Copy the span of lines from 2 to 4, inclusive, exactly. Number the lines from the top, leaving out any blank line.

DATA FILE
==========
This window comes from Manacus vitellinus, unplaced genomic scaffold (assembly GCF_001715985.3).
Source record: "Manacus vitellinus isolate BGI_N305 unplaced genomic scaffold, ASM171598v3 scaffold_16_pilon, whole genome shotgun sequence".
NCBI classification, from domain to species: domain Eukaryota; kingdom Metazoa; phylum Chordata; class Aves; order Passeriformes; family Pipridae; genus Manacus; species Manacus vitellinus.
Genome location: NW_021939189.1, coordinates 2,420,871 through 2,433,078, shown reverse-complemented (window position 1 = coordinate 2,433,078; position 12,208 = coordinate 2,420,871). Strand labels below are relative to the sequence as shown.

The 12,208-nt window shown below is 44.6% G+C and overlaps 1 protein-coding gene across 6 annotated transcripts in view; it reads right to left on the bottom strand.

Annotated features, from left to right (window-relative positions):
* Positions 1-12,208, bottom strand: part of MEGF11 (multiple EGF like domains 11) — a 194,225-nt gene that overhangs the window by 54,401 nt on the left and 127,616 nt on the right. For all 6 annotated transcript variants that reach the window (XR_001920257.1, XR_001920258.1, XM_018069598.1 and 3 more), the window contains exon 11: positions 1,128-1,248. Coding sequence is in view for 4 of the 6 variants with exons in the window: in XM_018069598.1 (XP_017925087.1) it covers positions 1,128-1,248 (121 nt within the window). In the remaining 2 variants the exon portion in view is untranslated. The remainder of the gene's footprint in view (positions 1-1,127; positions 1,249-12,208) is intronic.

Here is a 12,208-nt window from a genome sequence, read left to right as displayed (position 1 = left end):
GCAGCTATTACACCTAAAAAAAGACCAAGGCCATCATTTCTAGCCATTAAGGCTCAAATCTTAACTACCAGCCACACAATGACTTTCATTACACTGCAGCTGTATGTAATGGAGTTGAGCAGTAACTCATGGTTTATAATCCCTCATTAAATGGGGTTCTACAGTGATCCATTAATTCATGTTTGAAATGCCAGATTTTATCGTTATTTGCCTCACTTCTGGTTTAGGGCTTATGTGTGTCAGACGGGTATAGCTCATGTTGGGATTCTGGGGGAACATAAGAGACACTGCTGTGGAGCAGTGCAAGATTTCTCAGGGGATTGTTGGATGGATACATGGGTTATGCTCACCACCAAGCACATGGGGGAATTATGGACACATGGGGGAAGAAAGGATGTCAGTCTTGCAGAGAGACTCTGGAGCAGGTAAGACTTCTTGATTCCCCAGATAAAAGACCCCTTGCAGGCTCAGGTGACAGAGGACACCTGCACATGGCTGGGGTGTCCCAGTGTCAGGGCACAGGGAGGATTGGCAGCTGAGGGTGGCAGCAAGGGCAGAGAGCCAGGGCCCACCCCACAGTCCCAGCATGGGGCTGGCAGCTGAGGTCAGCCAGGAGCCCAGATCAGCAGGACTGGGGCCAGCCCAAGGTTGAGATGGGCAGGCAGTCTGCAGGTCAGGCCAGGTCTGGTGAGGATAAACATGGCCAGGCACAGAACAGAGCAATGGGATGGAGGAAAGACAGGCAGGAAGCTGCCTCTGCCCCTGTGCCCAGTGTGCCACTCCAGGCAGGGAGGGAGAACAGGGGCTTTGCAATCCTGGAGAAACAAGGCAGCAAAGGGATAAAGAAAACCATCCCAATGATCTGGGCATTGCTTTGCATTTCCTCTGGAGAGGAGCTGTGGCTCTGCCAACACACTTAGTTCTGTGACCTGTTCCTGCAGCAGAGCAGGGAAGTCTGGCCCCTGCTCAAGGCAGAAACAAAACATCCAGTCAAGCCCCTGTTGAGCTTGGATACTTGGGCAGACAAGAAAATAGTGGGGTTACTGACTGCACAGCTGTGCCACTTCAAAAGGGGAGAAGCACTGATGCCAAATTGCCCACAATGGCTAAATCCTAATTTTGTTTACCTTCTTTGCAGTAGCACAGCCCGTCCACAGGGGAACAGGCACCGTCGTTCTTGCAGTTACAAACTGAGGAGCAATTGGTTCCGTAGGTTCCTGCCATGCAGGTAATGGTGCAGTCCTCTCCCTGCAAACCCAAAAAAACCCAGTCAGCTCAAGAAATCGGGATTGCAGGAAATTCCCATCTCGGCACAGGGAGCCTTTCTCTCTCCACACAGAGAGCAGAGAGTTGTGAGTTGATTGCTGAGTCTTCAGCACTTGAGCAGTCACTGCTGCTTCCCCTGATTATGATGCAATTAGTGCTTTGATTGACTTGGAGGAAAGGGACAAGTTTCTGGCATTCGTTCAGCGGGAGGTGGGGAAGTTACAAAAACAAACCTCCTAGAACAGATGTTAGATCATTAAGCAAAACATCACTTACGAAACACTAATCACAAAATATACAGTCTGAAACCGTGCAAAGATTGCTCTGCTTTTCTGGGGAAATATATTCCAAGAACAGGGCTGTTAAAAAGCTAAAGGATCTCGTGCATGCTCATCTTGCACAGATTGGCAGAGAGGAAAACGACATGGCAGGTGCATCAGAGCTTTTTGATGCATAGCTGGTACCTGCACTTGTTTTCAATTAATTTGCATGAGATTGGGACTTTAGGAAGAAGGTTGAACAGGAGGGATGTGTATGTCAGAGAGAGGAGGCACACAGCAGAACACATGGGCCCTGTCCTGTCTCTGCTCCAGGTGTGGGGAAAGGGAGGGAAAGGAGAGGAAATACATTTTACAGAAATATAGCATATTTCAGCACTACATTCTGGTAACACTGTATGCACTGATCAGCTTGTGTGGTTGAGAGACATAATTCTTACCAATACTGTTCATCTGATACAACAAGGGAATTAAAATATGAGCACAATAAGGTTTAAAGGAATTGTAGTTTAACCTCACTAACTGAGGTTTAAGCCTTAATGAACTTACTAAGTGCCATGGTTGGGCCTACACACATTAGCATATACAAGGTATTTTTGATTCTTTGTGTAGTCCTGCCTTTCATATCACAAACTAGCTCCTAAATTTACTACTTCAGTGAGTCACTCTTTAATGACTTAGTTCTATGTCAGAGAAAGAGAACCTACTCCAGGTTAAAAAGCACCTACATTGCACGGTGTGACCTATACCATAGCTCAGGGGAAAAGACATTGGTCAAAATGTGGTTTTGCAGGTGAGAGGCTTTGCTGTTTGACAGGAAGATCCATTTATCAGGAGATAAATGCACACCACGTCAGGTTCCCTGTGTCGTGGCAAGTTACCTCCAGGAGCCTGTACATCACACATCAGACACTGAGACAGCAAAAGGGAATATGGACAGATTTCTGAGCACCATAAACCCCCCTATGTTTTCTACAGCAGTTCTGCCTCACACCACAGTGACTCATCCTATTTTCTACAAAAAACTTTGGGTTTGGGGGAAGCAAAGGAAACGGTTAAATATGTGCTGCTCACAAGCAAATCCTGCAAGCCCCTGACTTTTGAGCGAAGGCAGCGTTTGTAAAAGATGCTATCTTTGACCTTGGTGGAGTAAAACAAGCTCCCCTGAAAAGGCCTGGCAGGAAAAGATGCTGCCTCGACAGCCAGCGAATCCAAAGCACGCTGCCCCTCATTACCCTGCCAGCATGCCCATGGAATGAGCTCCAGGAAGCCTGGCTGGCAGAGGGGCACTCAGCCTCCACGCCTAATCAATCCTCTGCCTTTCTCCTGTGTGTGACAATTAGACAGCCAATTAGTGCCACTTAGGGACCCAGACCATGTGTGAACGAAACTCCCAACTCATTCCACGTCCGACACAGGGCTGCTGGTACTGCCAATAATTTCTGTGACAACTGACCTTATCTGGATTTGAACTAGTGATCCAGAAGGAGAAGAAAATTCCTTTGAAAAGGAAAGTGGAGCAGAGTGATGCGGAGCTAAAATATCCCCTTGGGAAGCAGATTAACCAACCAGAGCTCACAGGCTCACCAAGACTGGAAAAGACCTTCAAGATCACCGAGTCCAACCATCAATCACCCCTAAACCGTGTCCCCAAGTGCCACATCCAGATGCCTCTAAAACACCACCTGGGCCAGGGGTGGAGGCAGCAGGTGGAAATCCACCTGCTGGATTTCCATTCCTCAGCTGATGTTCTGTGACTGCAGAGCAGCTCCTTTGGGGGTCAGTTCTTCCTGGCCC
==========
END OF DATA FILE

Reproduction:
Source record: "Manacus vitellinus isolate BGI_N305 unplaced genomic scaffold, ASM171598v3 scaffold_16_pilon, whole genome shotgun sequence".
NCBI classification, from domain to species: domain Eukaryota; kingdom Metazoa; phylum Chordata; class Aves; order Passeriformes; family Pipridae; genus Manacus; species Manacus vitellinus.
Genome location: NW_021939189.1, coordinates 2,420,871 through 2,433,078, shown reverse-complemented (window position 1 = coordinate 2,433,078; position 12,208 = coordinate 2,420,871). Strand labels below are relative to the sequence as shown.